Labor Market Returns and the Evolution of Cognitive Skills: Theory and Evidence

79 Pages Posted: 22 Sep 2021 Last revised: 4 Feb 2022

See all articles by Santiago Hermo

Santiago Hermo

Brown University

Miika Päällysaho

Stockholm University - Department of Economics

David Seim

Stockholm University; Centre for Economic Policy Research (CEPR)

Jesse M. Shapiro

Brown University - Department of Economics; National Bureau of Economic Research (NBER)

Multiple version iconThere are 2 versions of this paper

Date Written: August 2021

Abstract

A large literature in cognitive science studies the puzzling "Flynn effect" of rising fluid intelligence (reasoning skill) in rich countries. We develop an economic model in which a cohort's mix of skills is determined by different skills' relative returns in the labor market and by the technology for producing skills. We estimate the model using administrative data from Sweden. Combining data from exams taken at military enlistment with earnings records from the tax register, we document an increase in the relative labor market return to logical reasoning skill as compared to vocabulary knowledge. The estimated model implies that changes in labor market returns explain 37 percent of the measured increase in reasoning skill, and can also explain the decline in knowledge. An original survey of parents, an analysis of trends in school curricula, and an analysis of occupational characteristics show evidence of increasing emphasis on reasoning as compared to knowledge.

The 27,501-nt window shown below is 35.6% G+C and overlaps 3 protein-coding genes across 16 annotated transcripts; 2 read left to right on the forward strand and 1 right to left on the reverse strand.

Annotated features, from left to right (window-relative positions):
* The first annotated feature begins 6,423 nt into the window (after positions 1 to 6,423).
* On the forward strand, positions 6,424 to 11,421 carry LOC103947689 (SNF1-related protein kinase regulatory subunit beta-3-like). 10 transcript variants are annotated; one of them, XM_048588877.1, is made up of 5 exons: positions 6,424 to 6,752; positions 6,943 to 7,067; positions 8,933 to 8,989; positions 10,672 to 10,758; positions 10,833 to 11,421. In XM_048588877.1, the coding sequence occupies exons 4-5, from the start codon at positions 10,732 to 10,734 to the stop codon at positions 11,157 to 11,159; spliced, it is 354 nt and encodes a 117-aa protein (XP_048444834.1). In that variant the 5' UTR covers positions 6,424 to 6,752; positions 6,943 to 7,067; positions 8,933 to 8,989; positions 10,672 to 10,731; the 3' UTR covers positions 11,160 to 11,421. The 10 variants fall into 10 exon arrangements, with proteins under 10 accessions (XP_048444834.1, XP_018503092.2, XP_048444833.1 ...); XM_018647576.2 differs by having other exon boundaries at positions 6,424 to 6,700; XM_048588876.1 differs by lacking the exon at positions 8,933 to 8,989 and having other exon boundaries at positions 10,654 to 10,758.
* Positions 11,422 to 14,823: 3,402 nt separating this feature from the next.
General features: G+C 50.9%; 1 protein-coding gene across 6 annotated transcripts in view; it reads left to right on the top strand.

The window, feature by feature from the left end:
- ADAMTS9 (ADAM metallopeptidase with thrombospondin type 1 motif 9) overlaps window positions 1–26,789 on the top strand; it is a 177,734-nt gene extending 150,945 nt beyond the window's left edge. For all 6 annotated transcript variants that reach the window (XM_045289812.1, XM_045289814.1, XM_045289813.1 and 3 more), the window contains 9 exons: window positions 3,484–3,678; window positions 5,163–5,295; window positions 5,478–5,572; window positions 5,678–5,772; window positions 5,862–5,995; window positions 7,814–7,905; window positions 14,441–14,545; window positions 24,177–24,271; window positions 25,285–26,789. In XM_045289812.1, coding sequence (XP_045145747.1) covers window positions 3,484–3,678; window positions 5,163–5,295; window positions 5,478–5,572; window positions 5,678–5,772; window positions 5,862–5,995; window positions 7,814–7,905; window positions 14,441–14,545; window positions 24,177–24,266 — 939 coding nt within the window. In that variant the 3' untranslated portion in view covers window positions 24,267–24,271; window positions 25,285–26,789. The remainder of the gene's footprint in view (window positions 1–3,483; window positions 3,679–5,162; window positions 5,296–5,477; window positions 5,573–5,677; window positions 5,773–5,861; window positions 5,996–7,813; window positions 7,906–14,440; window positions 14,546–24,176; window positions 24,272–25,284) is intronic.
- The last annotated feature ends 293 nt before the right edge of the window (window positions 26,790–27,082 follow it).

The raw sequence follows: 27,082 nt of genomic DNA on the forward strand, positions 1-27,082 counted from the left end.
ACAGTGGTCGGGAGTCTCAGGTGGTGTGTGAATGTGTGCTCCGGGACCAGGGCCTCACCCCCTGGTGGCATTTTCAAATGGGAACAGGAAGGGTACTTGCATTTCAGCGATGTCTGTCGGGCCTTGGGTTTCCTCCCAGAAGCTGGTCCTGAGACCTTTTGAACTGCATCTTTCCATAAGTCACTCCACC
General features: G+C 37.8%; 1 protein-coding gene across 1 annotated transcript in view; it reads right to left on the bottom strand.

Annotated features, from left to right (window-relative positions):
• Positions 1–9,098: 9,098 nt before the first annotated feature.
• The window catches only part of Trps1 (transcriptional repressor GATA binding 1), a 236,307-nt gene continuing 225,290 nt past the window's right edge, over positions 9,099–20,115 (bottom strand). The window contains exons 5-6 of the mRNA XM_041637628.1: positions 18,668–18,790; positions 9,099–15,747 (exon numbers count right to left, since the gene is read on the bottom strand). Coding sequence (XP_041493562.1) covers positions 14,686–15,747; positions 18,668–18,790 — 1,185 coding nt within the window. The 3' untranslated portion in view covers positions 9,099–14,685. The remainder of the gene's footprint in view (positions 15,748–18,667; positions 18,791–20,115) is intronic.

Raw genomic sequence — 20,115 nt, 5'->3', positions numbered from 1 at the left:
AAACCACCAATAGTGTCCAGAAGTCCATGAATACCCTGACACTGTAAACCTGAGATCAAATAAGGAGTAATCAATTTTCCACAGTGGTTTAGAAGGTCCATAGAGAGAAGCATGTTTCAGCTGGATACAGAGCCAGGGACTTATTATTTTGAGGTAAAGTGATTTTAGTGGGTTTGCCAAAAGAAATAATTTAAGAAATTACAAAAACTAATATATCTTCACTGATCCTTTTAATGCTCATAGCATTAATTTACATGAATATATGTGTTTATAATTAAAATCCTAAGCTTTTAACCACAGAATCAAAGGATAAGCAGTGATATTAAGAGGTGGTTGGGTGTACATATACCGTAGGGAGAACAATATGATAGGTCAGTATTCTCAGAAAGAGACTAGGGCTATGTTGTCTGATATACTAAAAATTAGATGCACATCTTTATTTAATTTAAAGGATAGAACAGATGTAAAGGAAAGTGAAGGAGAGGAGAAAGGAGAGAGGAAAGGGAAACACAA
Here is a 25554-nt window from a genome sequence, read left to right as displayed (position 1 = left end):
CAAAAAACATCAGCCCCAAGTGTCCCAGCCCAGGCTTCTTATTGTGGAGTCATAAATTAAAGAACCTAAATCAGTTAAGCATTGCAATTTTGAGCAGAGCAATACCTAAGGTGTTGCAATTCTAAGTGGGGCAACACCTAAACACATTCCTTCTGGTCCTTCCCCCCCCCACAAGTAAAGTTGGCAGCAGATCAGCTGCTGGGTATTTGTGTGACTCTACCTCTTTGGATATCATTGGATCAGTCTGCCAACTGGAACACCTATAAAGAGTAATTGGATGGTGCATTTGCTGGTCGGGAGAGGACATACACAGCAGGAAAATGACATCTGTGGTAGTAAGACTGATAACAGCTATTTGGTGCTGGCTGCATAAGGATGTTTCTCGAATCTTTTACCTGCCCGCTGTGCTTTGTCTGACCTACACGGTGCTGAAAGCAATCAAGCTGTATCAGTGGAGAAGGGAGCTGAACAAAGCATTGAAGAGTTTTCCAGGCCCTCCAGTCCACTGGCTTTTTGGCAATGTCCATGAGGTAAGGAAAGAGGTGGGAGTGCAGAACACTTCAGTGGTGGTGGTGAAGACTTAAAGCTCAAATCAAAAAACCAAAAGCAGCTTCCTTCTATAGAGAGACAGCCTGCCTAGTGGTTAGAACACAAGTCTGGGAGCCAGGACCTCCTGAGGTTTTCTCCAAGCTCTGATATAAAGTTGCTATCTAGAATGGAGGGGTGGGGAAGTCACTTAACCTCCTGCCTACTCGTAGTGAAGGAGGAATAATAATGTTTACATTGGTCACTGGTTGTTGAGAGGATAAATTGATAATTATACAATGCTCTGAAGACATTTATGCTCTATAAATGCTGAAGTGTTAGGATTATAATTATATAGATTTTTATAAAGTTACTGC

Keywords: Administrative data, Flynn effect, Human Capital, IQ, Skill investment

JEL Classification: J24, J31, O52

Suggested Citation

Hermo, Santiago and Päällysaho, Miika and Seim, David and Shapiro, Jesse M., Labor Market Returns and the Evolution of Cognitive Skills: Theory and Evidence (August 2021). CEPR Discussion Paper No. DP16422, Available at SSRN: https://ssrn.com/abstract=3928701

Santiago Hermo (Contact Author)

Brown University ( email )

Box 1860
Providence, RI 02912
United States

Miika Päällysaho

Stockholm University - Department of Economics ( email )

Stockholms universitet
Stockholm, 106 91
Sweden

David Seim

Stockholm University ( email )

Universitetsvägen 10
Stockholm, Stockholm SE-106 91
Sweden

Centre for Economic Policy Research (CEPR) ( email )

London
United Kingdom

Jesse M. Shapiro

Brown University - Department of Economics ( email )

64 Waterman Street
Providence, RI 02912
United States

National Bureau of Economic Research (NBER)

1050 Massachusetts Avenue
Cambridge, MA 02138
United States

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